In a June 1995, Consent Decree (CD), the participating companies agreed to implement the remedy specified in the 1993 ROD. However, the 1993 ROD remedy was not implemented because the search for an acceptable off-site disposal facility was ultimately unsuccessful, and because, during the search, unanticipated and powerful rainfall events caused hazardous substances from the Site to migrate in contaminated runoff. This unanticipated contaminant migration posed an immediate increased risk to human health and the environment.
On July 11, 1997, to address the immediate risk, the EPA, with the concurrence of the NMED, issued an Action Memorandum that authorized a time-critical removal action to physically address the Site contamination and to restore affected surface areas at the Site. The participating companies agreed to implement this removal action through an EPA Administrative Order on Consent (AOC) which became effective on September 23, 1997. As described below, the removal action included the excavation of the contaminated material, and the placement of that material in an on-Site containment cell. The field activities required by the AOC were completed on November 19, 1998, the date on which the seeds of native plants were sown on the last area of the Site in order to provide vegetative cover. Completion of the final AOC requirement occurred on December 10, 1998, the date the participating companies submitted the Removal Action Final Report which was accepted by EPA.
Cleanup Activities Performed
The cleanup activities at the Site were conducted from September 1997 through December 1998 during the time-critical removal action. The time-critical removal action included:
- Excavation of 164,960 cubic yards of contaminated tailings and sediment from the mine area, the mill area, and the streambed;
- Neutralization of the acidic excavated material through admixing with limestone;
- Disposal of the neutralized material in a limestone cell constructed at the Site;
- Covering of the cell with a multi-layered cap,
- Construction of erosion control measures such as terraces; and
- Reseeding of the disturbed areas of the Site and the disposal cell cap.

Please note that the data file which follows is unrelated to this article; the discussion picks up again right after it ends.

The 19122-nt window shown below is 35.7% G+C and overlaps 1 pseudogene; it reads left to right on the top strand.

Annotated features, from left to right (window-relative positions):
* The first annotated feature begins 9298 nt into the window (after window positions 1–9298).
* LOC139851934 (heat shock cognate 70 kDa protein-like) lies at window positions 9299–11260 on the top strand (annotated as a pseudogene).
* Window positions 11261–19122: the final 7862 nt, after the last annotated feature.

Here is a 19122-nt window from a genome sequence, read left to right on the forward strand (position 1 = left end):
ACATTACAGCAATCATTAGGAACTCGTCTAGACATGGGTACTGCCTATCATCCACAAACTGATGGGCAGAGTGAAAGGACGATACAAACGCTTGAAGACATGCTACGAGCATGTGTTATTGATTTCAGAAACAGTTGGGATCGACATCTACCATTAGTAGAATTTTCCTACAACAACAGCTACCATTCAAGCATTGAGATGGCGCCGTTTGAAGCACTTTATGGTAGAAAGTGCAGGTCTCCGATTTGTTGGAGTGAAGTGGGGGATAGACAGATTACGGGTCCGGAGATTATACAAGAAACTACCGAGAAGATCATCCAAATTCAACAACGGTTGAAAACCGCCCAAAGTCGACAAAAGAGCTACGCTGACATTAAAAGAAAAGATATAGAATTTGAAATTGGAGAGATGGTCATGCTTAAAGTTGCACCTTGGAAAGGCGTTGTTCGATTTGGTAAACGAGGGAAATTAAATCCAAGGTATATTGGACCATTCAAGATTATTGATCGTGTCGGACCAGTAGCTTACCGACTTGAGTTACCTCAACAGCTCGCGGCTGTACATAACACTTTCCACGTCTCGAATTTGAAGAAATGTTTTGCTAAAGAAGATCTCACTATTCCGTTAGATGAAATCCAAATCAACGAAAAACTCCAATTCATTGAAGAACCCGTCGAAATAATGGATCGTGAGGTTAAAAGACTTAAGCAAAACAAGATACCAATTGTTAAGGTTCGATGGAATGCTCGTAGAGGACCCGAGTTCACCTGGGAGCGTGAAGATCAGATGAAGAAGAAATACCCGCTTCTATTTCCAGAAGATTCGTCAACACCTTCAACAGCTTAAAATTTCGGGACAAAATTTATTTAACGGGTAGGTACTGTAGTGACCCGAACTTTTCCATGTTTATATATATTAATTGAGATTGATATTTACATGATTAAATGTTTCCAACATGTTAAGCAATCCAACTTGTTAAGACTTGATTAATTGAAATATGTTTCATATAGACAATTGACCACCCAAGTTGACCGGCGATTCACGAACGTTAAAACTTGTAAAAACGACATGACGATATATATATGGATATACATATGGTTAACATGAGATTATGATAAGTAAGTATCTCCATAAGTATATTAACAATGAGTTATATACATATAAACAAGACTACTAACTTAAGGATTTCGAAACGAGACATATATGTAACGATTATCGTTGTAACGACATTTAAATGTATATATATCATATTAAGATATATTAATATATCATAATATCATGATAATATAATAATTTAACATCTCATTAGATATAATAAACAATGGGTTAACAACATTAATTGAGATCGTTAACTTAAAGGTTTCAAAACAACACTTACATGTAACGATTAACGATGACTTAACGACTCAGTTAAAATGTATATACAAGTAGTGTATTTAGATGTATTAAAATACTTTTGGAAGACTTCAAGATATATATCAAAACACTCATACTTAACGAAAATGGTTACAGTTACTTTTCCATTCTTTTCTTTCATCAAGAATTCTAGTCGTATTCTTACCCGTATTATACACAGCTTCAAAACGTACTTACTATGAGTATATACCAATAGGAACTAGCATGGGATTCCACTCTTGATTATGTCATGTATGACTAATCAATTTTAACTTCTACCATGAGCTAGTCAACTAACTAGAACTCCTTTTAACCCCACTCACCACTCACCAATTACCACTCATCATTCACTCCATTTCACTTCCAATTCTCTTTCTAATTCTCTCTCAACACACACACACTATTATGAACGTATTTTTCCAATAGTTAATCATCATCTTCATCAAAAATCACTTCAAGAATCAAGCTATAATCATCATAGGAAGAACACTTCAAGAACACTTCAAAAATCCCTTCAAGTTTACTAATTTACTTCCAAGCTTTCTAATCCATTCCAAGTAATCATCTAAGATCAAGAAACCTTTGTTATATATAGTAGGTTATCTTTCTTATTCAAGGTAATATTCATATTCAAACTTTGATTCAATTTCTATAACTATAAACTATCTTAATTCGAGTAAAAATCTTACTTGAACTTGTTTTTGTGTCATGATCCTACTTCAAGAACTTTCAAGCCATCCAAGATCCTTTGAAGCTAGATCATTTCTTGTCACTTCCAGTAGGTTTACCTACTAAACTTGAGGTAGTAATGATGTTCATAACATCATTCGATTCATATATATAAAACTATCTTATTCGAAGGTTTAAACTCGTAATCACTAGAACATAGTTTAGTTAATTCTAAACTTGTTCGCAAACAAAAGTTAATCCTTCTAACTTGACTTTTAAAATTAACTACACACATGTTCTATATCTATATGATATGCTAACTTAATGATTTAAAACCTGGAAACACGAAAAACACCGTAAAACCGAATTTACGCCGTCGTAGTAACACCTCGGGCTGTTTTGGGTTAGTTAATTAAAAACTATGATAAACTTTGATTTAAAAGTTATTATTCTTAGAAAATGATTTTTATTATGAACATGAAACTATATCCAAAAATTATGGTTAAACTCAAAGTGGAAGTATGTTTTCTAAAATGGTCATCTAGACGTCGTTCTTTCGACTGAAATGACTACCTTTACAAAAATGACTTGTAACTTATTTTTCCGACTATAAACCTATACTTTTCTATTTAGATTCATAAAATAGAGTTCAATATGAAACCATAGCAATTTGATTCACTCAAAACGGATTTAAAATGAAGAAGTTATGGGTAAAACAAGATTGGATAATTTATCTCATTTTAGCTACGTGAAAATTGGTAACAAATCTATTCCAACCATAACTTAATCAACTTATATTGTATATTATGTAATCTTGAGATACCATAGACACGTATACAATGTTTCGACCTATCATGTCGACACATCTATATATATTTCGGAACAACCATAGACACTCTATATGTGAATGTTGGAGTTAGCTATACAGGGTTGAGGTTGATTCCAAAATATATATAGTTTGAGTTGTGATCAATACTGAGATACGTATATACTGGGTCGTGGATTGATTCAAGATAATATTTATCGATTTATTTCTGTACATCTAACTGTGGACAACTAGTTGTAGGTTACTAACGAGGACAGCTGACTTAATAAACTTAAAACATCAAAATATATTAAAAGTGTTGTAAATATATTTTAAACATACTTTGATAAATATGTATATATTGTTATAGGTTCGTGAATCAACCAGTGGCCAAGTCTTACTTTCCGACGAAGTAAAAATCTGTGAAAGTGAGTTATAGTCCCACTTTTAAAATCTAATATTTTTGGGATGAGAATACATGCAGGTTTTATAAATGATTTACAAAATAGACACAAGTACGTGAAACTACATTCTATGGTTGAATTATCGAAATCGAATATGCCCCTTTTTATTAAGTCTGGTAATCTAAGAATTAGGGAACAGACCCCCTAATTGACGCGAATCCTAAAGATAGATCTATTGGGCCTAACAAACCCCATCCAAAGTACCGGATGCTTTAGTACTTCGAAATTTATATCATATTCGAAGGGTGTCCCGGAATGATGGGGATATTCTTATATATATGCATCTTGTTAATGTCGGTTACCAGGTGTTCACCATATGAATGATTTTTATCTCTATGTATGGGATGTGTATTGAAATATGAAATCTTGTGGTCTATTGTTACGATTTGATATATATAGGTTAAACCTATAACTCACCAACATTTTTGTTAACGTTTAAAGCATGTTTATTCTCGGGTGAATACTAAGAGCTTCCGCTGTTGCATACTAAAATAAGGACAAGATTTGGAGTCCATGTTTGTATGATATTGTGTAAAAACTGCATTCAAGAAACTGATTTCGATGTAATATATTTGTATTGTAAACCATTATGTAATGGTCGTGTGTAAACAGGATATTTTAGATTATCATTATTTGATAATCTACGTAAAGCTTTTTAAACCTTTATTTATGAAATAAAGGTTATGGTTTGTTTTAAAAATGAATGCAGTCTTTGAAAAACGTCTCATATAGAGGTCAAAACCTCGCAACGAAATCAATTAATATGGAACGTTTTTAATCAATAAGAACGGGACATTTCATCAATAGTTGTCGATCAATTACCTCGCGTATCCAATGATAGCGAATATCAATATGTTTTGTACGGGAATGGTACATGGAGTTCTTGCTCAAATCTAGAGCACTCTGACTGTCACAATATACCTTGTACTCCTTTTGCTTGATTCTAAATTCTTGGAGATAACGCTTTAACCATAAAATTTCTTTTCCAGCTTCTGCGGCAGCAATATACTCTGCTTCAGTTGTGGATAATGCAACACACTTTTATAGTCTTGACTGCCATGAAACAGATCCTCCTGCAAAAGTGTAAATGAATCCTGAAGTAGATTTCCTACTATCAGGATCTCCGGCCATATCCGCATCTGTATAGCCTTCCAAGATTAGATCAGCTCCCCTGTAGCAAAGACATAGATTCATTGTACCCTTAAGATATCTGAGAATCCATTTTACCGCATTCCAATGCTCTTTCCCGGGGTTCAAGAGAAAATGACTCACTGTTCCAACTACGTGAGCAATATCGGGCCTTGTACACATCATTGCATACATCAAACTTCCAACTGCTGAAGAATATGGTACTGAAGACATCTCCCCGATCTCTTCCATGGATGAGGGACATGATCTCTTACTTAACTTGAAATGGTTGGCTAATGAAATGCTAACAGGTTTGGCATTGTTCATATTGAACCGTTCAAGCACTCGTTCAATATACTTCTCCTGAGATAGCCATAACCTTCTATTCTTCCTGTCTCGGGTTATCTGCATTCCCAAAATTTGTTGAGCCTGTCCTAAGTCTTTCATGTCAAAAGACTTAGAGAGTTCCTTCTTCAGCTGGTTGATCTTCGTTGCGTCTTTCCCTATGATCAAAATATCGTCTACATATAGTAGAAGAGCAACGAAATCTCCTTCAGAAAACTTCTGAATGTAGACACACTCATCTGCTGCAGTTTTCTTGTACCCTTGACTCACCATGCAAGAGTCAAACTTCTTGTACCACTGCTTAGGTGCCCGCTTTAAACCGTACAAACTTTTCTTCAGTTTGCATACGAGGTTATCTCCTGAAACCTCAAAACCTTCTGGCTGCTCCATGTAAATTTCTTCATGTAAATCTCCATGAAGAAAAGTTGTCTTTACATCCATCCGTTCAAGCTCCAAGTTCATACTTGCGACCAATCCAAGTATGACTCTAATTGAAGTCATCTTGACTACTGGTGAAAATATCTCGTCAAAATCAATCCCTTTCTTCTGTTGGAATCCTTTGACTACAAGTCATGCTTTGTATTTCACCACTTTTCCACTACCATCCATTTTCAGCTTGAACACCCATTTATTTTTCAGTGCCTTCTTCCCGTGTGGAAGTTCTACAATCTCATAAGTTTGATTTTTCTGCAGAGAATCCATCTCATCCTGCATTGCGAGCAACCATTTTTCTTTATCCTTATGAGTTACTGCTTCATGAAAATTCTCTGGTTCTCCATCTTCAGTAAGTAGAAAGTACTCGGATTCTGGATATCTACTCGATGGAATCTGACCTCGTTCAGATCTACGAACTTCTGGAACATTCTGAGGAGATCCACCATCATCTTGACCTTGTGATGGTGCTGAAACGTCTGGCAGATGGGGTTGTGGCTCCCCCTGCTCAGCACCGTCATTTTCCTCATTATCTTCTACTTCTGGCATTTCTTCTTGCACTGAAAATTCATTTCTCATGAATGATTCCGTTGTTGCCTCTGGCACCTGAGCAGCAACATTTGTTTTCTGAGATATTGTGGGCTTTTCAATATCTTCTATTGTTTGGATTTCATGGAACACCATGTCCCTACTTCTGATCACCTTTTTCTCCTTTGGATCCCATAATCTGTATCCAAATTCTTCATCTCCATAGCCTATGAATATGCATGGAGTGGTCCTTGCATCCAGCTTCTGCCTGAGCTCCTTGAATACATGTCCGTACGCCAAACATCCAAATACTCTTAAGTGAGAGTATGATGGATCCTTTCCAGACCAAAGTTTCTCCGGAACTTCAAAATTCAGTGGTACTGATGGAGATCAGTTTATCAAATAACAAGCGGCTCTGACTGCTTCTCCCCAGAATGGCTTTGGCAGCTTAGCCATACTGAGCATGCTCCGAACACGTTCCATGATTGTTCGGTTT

C. Characterization of Risk
Contaminated materials were removed from Site soils and sediments until concentrations of contaminants remaining on the Site met the health-based remediation goals specified in the 1993 ROD (these goals were referred to as “Remedial Action Goals” in the ROD) and incorporated into the Action Memorandum as soil and sediment “cleanup levels.” Cleanup levels for soil and sediment included: arsenic, 30 milligrams per kilogram in soil (mg/kg); beryllium, 4 mg/kg; cadmium, 140 mg/kg; lead, 500 mg/kg; and zinc, 82,000 mg/kg. At the conclusion of the time-critical removal action, confirmatory samples were taken at all excavated areas of the Site to verify that all soils (including tailings) and sediment with concentrations of contaminants higher than the cleanup levels (i.e., the remediation goals established in the ROD) had been removed.
The environmental threat at the Site was addressed through this time-critical removal. As part of this removal, the waste material in the mill area and in the stream was excavated, the waste material was treated with limestone to neutralize its acidity, the treated material was disposed of in a limestone cell constructed at the Site, and the cell was covered by a multi-layered cap.
The EPA issued an Amended ROD for the Site on September 20, 1999, stating that no further response action was necessary; however, as explained in the Amended ROD, the continuation of ground water and surface water monitoring, operation and maintenance (O&M) of the constructed remedy, and implementation of the existing institutional controls will continue. The O&M activities include inspections to ensure that erosion does not compromise the remedy and to ensure that the revegetation efforts are successful. Institutional controls include restrictive covenants warning against the use of ground water and advising future owners about the risks of disturbing the cover and/or the underlying material.